What is bipolar disorder?
Bipolar disorder is a mood disorder characterized by extreme moods. These moods include both deep depression and feelings of euphoria that are often known as mania.
Sometimes a person with bipolar disorder will experience quick changes from one extreme to the other. Different kinds of bipolar disorder involve different levels of mania, but all bipolar disorders involve periods of clinical depression. Bipolar disorder can also involve extreme changes in a person’s energy level or thought processes.
Feelings of great happiness and sadness are a normal part of life, and it’s also normal to experience mood swings sometimes. However, if your mood changes are frequent and extreme enough to interfere with your day-to-day life on a regular basis, you may be dealing with a form of bipolar disorder.
How common is bipolar disorder?
Bipolar disorder is relatively common in the United States. The National Institute of Mental Health reports that among adults, about 2.8% of people have experienced bipolar disorder in the past year. Among that population, most (almost 83%) had severe symptoms.
Bipolar disorder most often begins around the age of 25, but it can start earlier as well. It is about equally common for men and women.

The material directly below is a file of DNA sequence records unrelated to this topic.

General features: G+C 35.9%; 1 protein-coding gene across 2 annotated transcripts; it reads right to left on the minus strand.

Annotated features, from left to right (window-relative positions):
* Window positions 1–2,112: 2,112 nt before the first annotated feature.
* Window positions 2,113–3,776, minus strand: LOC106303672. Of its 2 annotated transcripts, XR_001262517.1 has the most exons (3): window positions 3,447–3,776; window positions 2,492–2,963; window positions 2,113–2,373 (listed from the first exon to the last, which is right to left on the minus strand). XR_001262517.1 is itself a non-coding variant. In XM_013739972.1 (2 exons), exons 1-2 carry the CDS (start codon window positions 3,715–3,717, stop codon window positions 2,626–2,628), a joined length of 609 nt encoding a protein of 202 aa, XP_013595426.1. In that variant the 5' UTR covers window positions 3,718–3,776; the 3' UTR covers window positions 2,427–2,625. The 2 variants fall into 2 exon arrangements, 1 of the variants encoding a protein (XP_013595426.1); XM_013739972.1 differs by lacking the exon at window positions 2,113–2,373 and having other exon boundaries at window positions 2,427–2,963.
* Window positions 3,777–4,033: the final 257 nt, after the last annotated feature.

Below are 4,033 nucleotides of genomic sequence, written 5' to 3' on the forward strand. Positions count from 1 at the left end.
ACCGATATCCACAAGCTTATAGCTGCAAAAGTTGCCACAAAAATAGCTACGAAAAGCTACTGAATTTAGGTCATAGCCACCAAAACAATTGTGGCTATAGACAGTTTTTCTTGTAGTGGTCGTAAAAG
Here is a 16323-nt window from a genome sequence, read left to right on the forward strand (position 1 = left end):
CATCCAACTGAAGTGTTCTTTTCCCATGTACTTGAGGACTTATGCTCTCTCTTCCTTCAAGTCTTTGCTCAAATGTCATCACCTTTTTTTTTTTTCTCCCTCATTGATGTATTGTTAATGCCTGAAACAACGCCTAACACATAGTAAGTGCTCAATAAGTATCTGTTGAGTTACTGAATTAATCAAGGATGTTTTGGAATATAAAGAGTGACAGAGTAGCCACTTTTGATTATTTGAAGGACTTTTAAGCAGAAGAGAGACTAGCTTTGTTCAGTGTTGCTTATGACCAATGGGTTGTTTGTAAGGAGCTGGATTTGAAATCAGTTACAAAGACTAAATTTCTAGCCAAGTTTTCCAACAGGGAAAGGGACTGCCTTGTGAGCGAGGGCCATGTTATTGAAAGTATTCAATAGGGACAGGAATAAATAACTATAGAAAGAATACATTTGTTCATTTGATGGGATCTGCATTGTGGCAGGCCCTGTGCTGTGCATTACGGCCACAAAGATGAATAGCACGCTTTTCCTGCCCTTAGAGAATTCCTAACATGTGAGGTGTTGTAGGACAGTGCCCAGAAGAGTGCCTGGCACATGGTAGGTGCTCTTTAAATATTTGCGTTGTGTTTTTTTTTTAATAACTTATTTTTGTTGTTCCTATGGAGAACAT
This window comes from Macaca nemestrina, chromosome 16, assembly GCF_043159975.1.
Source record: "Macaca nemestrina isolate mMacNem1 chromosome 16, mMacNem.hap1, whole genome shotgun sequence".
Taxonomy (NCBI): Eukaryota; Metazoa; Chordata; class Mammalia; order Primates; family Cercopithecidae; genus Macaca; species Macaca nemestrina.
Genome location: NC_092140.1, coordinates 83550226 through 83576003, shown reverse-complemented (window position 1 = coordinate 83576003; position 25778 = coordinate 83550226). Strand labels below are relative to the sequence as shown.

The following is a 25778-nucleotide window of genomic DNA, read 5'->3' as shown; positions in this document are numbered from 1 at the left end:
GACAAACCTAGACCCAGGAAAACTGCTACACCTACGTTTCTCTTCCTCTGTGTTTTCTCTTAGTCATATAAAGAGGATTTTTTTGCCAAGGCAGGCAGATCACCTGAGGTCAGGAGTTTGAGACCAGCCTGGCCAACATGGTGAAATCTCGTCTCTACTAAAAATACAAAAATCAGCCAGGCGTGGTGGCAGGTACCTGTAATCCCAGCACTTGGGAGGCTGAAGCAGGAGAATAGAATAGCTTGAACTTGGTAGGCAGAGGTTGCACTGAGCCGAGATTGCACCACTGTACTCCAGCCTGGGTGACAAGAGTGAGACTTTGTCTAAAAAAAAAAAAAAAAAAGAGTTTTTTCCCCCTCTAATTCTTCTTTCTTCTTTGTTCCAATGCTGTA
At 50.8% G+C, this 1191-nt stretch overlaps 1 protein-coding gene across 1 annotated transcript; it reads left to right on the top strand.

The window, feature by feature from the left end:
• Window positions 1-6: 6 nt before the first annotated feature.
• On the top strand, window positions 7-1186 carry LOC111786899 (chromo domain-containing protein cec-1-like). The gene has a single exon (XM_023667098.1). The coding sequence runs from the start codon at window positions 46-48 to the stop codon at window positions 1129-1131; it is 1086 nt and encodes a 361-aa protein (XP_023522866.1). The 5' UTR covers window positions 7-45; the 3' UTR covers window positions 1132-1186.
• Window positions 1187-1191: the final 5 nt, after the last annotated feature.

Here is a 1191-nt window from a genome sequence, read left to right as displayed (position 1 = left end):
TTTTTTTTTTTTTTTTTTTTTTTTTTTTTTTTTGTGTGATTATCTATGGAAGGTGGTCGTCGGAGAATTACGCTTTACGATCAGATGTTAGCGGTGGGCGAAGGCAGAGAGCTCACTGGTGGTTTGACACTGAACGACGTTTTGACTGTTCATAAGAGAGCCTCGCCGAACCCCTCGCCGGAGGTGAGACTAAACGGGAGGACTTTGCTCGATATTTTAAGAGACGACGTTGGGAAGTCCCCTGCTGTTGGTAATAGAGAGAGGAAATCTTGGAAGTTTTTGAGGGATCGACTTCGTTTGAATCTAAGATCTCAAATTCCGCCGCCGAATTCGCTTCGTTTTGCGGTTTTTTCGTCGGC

Symptoms of bipolar disorder
Bipolar disorder can involve a broad range of symptoms, and not everyone experiences every symptom. Some of the most common ones include:
Episodes of depression: All people diagnosed with bipolar disorder have experienced episodes of clinical major depression.
Episodes of mania: Mania can include variety of symptoms including feeling incredibly happy and excited; feeling so full of energy that you might not need to sleep or eat; impulsive and/or dangerous behavior; and being unable to rest.
People with Bipolar II Disorder (see below) experience a milder form of these symptoms known as hypomania.
Frequent or extreme mood changes: You might find that your mood changes very quickly or from one extreme to the other.
Frequent or extreme changes in energy level: You might go from feeling exhausted and listless to full of energy, or vice versa.
Frequent or extreme changes in thought processes: People experiencing mania often feel their thoughts racing, while people experiencing depression may find it hard to think at all.
Hallucinations or delusions: Extreme mania can include seeing or hearing things that aren’t actually there (hallucations) or believing things that aren’t true (delusions).
Types of bipolar disorder
There are two different specific disorders classified as bipolar disorders:
Bipolar I Disorder: In Bipolar I Disorder, a person cycles between episodes of major depression and full-blown mania. This mania is very extreme and may include hallucinations and/or delusions.
Bipolar II Disorder: In Bipolar II Disorder, a person still experiences episodes of major depression, but these episodes alternate with a milder state called hypomania. Hypomania is not as extreme as mania but includes less severe versions of many of the same symptoms. For example, a person experiencing hypomania might need less rest, while a person experiencing mania might not need to sleep at all.
In both cases, some people switch between the different extremes more quickly than others.